Frequently when two people start a business, the new business partners agree on a 50/50 partnership, where they share equal authority over the operation of the business and share equally the profits and losses of the business. Even though a 50/50 split appears to be a fair way to establish the partnership, the problem with such an arrangement is every business decision now must be unanimous. When partners cannot agree on a course of action, deadlock occurs and there is no ability for one party to make any decision to resolve the disagreement.
Deadlock often carries these consequences:
• Paralysis of company operations
• Lost business opportunities
• Uncertainty among employees or vendors
• Breakdown of the partner relationship
A common way for partners to avoid deadlock is to form the business with one of the partners taking a majority 51% ownership. In order to make this work, the partner with 49% interest must place their trust in the 51% partner who will hold the veto power. Typically, the more significant financial contributor takes on the role of the majority partner.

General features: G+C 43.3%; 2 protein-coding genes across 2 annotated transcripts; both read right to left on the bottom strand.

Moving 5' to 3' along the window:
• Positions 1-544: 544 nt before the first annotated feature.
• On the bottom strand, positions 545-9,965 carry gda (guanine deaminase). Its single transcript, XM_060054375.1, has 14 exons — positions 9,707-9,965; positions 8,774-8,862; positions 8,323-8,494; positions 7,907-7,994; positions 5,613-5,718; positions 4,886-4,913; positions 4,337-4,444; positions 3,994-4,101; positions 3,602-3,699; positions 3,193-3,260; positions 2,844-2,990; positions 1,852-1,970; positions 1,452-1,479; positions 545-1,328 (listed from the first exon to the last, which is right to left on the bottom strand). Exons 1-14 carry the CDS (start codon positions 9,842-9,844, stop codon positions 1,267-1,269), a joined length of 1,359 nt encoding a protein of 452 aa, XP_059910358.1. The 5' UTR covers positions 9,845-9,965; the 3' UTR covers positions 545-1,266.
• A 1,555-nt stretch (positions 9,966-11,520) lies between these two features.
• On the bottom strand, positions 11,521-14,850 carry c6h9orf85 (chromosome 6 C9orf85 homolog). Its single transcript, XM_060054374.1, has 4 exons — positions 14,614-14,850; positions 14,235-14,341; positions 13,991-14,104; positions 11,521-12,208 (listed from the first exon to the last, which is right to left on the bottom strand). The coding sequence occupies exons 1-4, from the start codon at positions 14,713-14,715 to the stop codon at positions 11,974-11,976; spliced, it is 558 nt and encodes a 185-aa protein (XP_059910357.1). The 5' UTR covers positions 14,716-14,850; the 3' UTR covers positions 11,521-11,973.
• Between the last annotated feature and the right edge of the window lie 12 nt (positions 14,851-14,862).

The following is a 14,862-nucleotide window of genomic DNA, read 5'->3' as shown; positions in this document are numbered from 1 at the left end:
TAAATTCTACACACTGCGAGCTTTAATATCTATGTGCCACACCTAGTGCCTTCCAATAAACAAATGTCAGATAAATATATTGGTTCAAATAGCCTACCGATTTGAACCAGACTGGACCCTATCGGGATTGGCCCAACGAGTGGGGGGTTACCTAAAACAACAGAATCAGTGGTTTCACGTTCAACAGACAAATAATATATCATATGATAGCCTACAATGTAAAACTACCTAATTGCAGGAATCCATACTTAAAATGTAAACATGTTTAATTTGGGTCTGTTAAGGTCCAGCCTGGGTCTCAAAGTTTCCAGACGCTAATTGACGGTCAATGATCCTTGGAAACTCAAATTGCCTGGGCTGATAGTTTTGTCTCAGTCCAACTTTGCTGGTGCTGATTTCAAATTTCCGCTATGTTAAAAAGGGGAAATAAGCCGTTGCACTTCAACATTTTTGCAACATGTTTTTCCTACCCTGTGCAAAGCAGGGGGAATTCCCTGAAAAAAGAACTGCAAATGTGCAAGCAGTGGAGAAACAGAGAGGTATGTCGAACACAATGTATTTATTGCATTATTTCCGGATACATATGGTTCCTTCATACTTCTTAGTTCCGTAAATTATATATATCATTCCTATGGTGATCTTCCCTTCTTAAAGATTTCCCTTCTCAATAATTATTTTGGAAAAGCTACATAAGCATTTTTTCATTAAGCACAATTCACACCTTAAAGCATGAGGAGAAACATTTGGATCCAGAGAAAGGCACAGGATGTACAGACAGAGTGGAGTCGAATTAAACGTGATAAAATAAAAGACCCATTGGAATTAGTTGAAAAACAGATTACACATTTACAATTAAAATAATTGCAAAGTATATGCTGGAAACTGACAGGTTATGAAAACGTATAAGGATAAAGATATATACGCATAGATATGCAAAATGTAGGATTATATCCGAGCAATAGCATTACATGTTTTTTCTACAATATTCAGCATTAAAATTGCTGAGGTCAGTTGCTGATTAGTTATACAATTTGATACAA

If a 50/50 partnership cannot be avoided, the partners should adopt certain measures to mitigate deadlock. Dispute resolution and buy/sell clauses are two measures written into owner agreements for this purpose. With a provision for dispute resolution, the partners may delegate final decision-making authority to a known third party in order to break a deadlock. For example, disagreements involving distributions or other financial matters can be resolved by the company’s Certified Public Accountants (CPA).
For a buy/sell clause, a partner is enabled in the event of deadlock to offer to buy out the other partner. The other partner would then have a period of time to either accept the offer or elect to buy out the first partner on the same terms.
Mitigating deadlock is crucial for partners serious about building a successful business. These measures keep the partners out of court and their company still running.
Strobl is a team of experienced and trusted lawyers that can advise on all legal matters relating to startups and business partnerships. For more information, visit Strobl online at StroblLaw.com or on LinkedIn.